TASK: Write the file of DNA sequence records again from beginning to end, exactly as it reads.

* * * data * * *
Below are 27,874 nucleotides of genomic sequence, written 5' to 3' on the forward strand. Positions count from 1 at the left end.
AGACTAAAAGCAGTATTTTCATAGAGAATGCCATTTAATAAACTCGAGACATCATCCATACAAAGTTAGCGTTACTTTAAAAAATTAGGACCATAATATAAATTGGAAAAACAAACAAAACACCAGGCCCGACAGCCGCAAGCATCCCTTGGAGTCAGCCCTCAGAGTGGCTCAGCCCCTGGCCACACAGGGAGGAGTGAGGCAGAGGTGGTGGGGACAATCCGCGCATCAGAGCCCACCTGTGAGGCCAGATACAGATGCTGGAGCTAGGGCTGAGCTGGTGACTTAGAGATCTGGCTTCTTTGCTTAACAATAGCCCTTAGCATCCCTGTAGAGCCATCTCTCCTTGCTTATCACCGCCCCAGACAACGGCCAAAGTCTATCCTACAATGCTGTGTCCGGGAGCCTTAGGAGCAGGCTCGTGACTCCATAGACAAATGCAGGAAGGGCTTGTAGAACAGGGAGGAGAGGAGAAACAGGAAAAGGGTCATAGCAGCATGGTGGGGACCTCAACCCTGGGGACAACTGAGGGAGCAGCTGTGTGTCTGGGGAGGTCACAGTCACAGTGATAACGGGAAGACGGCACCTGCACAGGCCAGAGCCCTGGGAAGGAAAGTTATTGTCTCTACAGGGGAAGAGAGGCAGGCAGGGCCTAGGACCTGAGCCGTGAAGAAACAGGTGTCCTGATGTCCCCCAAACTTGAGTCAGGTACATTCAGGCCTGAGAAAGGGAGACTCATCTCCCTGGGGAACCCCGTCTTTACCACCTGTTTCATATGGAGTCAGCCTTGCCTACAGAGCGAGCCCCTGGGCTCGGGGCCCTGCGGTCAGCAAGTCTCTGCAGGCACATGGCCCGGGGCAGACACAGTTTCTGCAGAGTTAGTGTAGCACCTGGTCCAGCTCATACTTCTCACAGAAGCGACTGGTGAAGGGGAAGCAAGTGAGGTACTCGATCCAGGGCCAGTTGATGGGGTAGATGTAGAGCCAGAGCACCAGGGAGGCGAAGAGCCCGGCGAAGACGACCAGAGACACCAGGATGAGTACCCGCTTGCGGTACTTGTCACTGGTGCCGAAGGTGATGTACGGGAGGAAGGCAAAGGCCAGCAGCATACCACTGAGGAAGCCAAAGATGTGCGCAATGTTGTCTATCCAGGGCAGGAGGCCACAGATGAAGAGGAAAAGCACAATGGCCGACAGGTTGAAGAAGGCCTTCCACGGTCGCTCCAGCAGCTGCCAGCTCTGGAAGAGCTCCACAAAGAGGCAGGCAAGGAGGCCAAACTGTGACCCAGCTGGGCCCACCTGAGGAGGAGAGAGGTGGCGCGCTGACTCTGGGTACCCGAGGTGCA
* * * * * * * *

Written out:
Below are 27,874 nucleotides of genomic sequence, written 5' to 3' on the forward strand. Positions count from 1 at the left end.
AGACTAAAAGCAGTATTTTCATAGAGAATGCCATTTAATAAACTCGAGACATCATCCATACAAAGTTAGCGTTACTTTAAAAAATTAGGACCATAATATAAATTGGAAAAACAAACAAAACACCAGGCCCGACAGCCGCAAGCATCCCTTGGAGTCAGCCCTCAGAGTGGCTCAGCCCCTGGCCACACAGGGAGGAGTGAGGCAGAGGTGGTGGGGACAATCCGCGCATCAGAGCCCACCTGTGAGGCCAGATACAGATGCTGGAGCTAGGGCTGAGCTGGTGACTTAGAGATCTGGCTTCTTTGCTTAACAATAGCCCTTAGCATCCCTGTAGAGCCATCTCTCCTTGCTTATCACCGCCCCAGACAACGGCCAAAGTCTATCCTACAATGCTGTGTCCGGGAGCCTTAGGAGCAGGCTCGTGACTCCATAGACAAATGCAGGAAGGGCTTGTAGAACAGGGAGGAGAGGAGAAACAGGAAAAGGGTCATAGCAGCATGGTGGGGACCTCAACCCTGGGGACAACTGAGGGAGCAGCTGTGTGTCTGGGGAGGTCACAGTCACAGTGATAACGGGAAGACGGCACCTGCACAGGCCAGAGCCCTGGGAAGGAAAGTTATTGTCTCTACAGGGGAAGAGAGGCAGGCAGGGCCTAGGACCTGAGCCGTGAAGAAACAGGTGTCCTGATGTCCCCCAAACTTGAGTCAGGTACATTCAGGCCTGAGAAAGGGAGACTCATCTCCCTGGGGAACCCCGTCTTTACCACCTGTTTCATATGGAGTCAGCCTTGCCTACAGAGCGAGCCCCTGGGCTCGGGGCCCTGCGGTCAGCAAGTCTCTGCAGGCACATGGCCCGGGGCAGACACAGTTTCTGCAGAGTTAGTGTAGCACCTGGTCCAGCTCATACTTCTCACAGAAGCGACTGGTGAAGGGGAAGCAAGTGAGGTACTCGATCCAGGGCCAGTTGATGGGGTAGATGTAGAGCCAGAGCACCAGGGAGGCGAAGAGCCCGGCGAAGACGACCAGAGACACCAGGATGAGTACCCGCTTGCGGTACTTGTCACTGGTGCCGAAGGTGATGTACGGGAGGAAGGCAAAGGCCAGCAGCATACCACTGAGGAAGCCAAAGATGTGCGCAATGTTGTCTATCCAGGGCAGGAGGCCACAGATGAAGAGGAAAAGCACAATGGCCGACAGGTTGAAGAAGGCCTTCCACGGTCGCTCCAGCAGCTGCCAGCTCTGGAAGAGCTCCACAAAGAGGCAGGCAAGGAGGCCAAACTGTGACCCAGCTGGGCCCACCTGAGGAGGAGAGAGGTGGCGCGCTGACTCTGGGTACCCGAGGTGCA